By Wayland Meyers

 Empathy was generally defined in this study as the experience of sharing or living, in one way or another, what another person lives. Research into this broad category of human experience is still at a level where there is no widely accepted definition or theoretical model. This study attempted to unify many of the extant definitions and theories, some of them apparently contradictory, into one multi-dimensional theoretical model, and to investigate and present a description of a mode of empathic experiencing that was apparently heretofore unstudied.

 The model proposed that empathic experience is a fluctuating and multidimensional process which has at least three basic elements that from moment to moment vary in the degree to which they are the dominant aspect of the empathizer's experience. These three elements were called the imaginative aspect (the action of imaginatively placing oneself in another's "shoes" and thereby "seeing the world through his eyes:); the osmotic aspect (experiencing in oneself of a physical/mental emotional state which is similar to the physical/mental/emotional state of another without making any conscious effort to do so); and the cobiotic aspect (described in the following paragraph.). A visual model analogous to the spectrum of light was developed to depict the various possibilities for empathic experience. The three "colors" of the empathy spectrum were the three proposed dimensions of an empathic experience.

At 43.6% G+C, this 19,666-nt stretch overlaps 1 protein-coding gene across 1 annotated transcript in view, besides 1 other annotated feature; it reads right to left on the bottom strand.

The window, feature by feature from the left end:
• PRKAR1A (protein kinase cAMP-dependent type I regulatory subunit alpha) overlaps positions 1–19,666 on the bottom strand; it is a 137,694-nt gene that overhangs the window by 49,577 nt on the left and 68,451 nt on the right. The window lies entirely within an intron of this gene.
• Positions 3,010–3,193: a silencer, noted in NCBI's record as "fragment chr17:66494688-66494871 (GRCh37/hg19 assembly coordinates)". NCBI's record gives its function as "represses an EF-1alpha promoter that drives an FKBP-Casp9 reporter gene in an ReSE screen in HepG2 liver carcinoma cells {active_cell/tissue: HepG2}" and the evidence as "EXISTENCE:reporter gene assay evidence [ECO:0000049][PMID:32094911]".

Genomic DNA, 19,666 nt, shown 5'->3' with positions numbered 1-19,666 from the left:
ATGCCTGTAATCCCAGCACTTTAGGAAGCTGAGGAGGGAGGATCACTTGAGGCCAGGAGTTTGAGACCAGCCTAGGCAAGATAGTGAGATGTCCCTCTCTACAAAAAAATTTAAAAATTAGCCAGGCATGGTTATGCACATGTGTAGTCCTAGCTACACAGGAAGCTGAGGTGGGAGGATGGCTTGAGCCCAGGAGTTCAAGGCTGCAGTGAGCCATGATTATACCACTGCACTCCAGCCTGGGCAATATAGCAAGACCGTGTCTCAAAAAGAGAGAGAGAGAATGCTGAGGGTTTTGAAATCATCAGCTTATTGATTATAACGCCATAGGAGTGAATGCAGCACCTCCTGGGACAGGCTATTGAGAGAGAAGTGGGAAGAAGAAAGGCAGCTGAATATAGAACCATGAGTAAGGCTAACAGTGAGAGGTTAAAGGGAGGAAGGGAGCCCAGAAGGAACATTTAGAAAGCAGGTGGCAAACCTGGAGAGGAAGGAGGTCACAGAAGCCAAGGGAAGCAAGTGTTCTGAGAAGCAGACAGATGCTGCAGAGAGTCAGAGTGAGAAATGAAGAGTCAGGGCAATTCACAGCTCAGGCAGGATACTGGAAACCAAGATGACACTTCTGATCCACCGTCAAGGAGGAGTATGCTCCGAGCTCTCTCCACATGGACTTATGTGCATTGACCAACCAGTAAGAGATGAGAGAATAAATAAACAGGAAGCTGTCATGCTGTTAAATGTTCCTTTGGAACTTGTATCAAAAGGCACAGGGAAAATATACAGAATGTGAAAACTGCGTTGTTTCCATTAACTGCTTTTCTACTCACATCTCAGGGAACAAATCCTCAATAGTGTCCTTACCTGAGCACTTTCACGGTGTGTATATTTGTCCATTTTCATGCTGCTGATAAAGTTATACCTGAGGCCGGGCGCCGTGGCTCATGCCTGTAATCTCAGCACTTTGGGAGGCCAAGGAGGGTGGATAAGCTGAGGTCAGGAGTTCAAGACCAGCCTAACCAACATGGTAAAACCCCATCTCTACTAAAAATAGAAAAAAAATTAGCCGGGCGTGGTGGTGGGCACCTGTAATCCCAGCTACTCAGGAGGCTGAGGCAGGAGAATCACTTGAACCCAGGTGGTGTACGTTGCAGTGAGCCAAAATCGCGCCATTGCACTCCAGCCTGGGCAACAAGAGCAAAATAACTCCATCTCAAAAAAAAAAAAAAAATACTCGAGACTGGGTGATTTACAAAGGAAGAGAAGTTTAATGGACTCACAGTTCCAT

The predominantly cobiotic ("co" meaning together or with, "biotic" meaning life or living) empathic experience was the mode of empathic experience that appeared to be heretofore unstudied. A phenomenological methodology was used. The non-imaginative empathic experiences of three people from a group (of which the researcher was a member) doing “ontological" spiritual training and work were recorded via taped interviews. The primary criterion used in selecting these people was that they appeared to have well developed and delineated predominantly cobiotic experiences. The researcher also recorded his similar experiences in a journal. A thematic analysis of these experiences was performed and a condensed description of the experience generated. The condensed description was then submitted to the respective subject for his/her review. A dialogue was maintained until a mutually acceptable condensed description was developed. A cross subject comparison of experiences was performed resulting in the identification of three common and predominant characteristics of the predominantly cobiotic empathic experience as exemplified by these people. They are:

1)    experiencing oneself to be actively, directly, and inseparably participating in a life or "energy" which in part shows as an active field around, and to some degree through, both people, and that is experienced by the empathizer as transfusing and being related to, but more fundamental than either person's physical/ mental/emotional condition.

2) The experience that because of one's participation in this apparently more fundamental life or "energy" certain aspects of the other's physical/mental/emotional condition are directly experienced in or around oneself.

3) The experience is naturally occurring. It is not "produced" by the empathizer in the sense that he uses his mind or emotions to create the experience. The training and practice apparently necessary for a fuller and clearer conscious experience of this type is not a training in "making" the experience happen, but in acknowledging and following the two people's participation in a life or "energy" that is already active. The implications of this mode of empathic experiencing for psychotherapy and a view of what a human being is were discussed.

The full study as well as Wayland's interview with Martin and correspondence with  Carl Rogers is available by using the sidebar titles.